There is an obesity epidemic in this country and poor black women are particularly stigmatized as "diseased" and a burden on the public health care system. This is only the most recent incarnation of the fear of fat black women, which Sabrina Strings shows took root more than two hundred years ago. Strings weaves together an eye-opening historical narrative ranging from the Renaissance to the current moment, analyzing important works of art, newspaper and magazine articles, and scientific literature and medical journals--where fat bodies were once praised--showing that fat phobia, as it relates to black women, did not originate with medical findings, but with the Enlightenment era belief that fatness was evidence of "savagery" and racial inferiority. The author argues that the contemporary ideal of slenderness is, at its very core, racialized and racist. Indeed, it was not until the early twentieth century, when racialized attitudes against fatness were already entrenched in the culture, that the medical establishment began its crusade against obesity. An important and original work, Fearing the Black Body argues convincingly that fat phobia isn't about health at all, but rather a means of using the body to validate race, class, and gender prejudice.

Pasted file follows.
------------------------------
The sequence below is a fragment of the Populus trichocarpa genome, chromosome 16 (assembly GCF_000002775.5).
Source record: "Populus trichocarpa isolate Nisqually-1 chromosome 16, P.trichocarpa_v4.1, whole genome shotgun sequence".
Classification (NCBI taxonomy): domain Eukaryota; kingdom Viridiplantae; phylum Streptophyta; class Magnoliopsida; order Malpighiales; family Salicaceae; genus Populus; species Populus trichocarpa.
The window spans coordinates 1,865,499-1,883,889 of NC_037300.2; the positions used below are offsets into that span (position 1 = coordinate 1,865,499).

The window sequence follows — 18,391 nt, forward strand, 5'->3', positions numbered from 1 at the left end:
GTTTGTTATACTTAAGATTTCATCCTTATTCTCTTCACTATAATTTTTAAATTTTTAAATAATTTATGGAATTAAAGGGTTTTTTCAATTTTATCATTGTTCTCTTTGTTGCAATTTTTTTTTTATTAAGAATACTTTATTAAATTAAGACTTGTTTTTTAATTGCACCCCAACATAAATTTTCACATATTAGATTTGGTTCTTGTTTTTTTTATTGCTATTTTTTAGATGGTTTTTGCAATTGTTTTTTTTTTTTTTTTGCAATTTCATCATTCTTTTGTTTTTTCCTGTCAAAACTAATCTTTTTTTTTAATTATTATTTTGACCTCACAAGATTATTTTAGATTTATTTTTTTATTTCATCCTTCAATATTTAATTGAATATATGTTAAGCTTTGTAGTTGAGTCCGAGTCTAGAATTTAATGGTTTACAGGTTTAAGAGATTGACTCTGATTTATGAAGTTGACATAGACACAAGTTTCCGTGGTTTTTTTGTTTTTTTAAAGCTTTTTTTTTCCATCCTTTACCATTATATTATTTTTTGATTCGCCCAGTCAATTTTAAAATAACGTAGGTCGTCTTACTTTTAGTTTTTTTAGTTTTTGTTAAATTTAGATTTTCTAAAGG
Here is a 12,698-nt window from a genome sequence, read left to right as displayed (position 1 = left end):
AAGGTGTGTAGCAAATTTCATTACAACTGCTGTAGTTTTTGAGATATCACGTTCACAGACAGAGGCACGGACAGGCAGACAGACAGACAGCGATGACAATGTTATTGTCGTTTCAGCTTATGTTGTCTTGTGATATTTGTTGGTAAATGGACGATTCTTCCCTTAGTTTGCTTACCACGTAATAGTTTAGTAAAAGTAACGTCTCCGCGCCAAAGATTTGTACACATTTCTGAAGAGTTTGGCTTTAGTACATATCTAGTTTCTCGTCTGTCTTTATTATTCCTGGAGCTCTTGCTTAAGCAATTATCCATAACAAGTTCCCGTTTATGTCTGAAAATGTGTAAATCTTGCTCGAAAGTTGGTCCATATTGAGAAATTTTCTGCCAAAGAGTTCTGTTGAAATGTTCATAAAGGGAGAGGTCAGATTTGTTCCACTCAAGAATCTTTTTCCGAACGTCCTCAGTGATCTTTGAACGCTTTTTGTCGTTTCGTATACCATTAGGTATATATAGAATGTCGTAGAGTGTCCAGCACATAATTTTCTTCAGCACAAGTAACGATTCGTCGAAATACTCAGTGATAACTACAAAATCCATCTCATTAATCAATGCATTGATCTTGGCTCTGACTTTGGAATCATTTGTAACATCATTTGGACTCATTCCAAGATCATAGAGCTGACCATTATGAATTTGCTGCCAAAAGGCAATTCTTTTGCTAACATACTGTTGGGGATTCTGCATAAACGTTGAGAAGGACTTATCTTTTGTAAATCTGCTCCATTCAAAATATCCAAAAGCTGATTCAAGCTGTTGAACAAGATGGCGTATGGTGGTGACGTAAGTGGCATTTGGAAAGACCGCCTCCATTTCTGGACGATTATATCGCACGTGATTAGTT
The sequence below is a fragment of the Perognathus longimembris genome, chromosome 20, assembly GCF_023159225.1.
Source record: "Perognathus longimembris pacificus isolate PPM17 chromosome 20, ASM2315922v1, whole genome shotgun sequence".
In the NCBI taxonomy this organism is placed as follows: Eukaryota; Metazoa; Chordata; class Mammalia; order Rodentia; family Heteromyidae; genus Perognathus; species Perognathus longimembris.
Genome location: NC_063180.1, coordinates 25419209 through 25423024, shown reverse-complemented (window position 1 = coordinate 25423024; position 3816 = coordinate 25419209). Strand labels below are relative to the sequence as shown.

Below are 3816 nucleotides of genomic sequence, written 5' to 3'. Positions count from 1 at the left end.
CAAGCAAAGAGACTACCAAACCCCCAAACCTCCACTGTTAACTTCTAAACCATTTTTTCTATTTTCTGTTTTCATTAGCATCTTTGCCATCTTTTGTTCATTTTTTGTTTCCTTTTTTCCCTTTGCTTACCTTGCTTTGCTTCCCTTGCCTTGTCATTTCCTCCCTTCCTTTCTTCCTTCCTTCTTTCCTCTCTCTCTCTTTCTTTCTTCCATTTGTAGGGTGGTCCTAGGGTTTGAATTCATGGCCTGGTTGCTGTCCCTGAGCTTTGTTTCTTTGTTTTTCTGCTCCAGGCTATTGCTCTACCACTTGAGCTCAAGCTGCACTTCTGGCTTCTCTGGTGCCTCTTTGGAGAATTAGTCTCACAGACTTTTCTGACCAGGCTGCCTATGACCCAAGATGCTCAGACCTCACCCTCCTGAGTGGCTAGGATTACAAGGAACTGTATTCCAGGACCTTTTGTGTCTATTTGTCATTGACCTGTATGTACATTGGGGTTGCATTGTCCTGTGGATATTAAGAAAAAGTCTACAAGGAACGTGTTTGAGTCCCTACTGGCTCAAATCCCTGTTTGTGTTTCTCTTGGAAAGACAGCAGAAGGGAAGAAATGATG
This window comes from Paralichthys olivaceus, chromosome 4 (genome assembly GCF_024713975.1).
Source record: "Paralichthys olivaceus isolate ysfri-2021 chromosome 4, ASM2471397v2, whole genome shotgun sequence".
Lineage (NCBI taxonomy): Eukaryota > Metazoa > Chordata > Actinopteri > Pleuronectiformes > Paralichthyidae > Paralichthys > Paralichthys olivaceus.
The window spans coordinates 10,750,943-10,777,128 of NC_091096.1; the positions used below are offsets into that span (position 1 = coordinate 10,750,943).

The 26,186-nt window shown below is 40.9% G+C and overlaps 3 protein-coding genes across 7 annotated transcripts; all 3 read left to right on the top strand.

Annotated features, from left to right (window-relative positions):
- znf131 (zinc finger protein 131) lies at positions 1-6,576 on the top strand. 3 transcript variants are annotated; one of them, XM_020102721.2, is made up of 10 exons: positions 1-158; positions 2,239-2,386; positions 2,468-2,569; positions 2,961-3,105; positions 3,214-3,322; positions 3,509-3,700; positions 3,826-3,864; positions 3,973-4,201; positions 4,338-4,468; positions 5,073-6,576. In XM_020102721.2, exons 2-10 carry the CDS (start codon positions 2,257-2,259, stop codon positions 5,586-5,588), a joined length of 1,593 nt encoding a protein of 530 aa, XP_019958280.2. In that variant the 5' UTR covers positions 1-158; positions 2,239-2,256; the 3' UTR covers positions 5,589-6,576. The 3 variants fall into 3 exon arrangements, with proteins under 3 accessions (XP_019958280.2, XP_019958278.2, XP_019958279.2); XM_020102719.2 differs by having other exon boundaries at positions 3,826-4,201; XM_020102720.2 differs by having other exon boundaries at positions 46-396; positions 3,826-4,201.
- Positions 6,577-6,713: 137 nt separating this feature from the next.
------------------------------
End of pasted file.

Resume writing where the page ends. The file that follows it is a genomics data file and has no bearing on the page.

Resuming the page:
This is the first book to define and explore Black fatigue, the intergenerational impact of systemic racism on the physical and psychological health of Black people--and explain why and how society needs to collectively do more to combat its pernicious effects. Black people, young and old, are fatigued, says award-winning diversity and inclusion leader Mary-Frances Winters. This book, designed to illuminate the myriad dire consequences of "living while Black," came at the urging of Winters's Black friends and colleagues. Winters describes how in every aspect of life--from economics to education, work, criminal justice, and, very importantly, health outcomes--for the most part, the trajectory for Black people is not improving. It is paradoxical that, with all the attention focused over the last fifty years on social justice and diversity and inclusion, little progress has been made in actualizing the vision of an equitable society.